updated 9/5/2007 4:21:47 PM ET 2007-09-05T20:21:47

An experimental HIV drug from Merck & Co. Inc. should be quickly approved for use by patients running out of treatment options, federal advisers recommended Wednesday.

  1. Don't miss these Health stories
    1. Splash News
      More women opting for preventive mastectomy - but should they be?

      Rates of women who are opting for preventive mastectomies, such as Angeline Jolie, have increased by an estimated 50 percent in recent years, experts say. But many doctors are puzzled because the operation doesn't carry a 100 percent guarantee, it's major surgery -- and women have other options, from a once-a-day pill to careful monitoring.

    2. Larry Page's damaged vocal cords: Treatment comes with trade-offs
    3. Report questioning salt guidelines riles heart experts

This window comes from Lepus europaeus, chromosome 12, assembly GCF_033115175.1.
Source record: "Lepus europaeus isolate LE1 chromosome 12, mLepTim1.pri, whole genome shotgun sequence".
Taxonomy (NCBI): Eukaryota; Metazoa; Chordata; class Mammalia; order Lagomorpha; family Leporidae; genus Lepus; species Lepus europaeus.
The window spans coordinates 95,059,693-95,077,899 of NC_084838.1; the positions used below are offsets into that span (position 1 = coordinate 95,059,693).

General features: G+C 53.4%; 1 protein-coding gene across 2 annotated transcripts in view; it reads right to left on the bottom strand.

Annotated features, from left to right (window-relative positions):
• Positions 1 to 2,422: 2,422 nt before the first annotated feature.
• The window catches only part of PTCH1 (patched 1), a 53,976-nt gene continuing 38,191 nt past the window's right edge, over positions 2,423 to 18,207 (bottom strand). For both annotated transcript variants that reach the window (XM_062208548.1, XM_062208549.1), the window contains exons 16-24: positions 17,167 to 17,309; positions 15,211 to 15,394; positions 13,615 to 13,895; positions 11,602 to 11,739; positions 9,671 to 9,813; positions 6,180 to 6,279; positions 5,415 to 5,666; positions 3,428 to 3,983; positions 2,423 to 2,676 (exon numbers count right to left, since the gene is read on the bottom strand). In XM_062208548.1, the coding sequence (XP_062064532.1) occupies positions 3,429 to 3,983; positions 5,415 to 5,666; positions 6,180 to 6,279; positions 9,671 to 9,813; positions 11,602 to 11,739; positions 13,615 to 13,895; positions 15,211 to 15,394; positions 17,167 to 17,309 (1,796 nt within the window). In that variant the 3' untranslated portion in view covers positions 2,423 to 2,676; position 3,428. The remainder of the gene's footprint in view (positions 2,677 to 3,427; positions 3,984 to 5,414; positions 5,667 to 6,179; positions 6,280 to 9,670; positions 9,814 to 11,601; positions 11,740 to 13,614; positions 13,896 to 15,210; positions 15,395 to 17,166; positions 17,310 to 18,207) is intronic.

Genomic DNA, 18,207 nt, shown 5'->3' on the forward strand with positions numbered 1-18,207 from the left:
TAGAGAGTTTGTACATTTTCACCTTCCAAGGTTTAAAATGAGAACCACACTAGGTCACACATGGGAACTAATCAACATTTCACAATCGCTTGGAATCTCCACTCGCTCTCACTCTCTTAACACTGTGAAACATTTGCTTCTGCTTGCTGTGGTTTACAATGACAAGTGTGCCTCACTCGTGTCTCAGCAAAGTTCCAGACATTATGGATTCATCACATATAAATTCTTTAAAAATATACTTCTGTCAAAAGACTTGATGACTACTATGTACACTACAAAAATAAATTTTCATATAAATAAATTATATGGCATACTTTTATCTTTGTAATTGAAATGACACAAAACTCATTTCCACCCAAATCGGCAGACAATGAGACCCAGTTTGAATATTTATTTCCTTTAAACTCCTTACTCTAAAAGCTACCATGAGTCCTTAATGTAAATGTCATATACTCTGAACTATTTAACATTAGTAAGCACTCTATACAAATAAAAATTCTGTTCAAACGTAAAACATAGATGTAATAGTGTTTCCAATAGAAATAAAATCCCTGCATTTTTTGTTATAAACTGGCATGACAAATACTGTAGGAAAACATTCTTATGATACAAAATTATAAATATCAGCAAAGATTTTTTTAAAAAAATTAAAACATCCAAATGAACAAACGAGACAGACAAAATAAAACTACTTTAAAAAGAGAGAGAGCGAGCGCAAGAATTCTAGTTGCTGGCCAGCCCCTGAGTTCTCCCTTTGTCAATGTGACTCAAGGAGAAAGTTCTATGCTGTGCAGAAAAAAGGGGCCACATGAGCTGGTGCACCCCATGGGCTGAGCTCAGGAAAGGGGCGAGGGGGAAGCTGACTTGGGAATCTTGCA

4. CDC: 2012 was deadliest year for West Nile in US
    5. What stresses moms most? Themselves, survey says

The panel of outside experts agreed unanimously that available data support accelerated approval of Isentress, also known as raltegravir, by the Food and Drug Administration.

The FDA isn't required to follow the advice of its outside advisory panels but does so most of the time. Merck expects an agency decision by mid-October. If approved, Isentress would be the first in a new class of anti-retroviral drugs called integrase inhibitors.

The Merck drug targets integrase, one of three enzymes used by the virus to replicate and infect cells. The FDA previously has approved drugs that target the two other enzymes, protease and reverse transcriptase.

Isentress is meant to be used as part of a "cocktail" of drugs to fight HIV in patients who have developed a resistance to older medications. HIV — the human immunodeficiency virus — causes AIDS.

Last month, the FDA approved another novel HIV drug, Pfizer Inc.'s Selzentry. That drug is the first that works by blocking a crucial doorway, called the CCR5 receptor, that HIV often uses to enter white blood cells.

© 2013 The Associated Press. All rights reserved. This material may not be published, broadcast, rewritten or redistributed.


Discussion comments


Most active discussions

  1. votes comments
  2. votes comments
  3. votes comments
  4. votes comments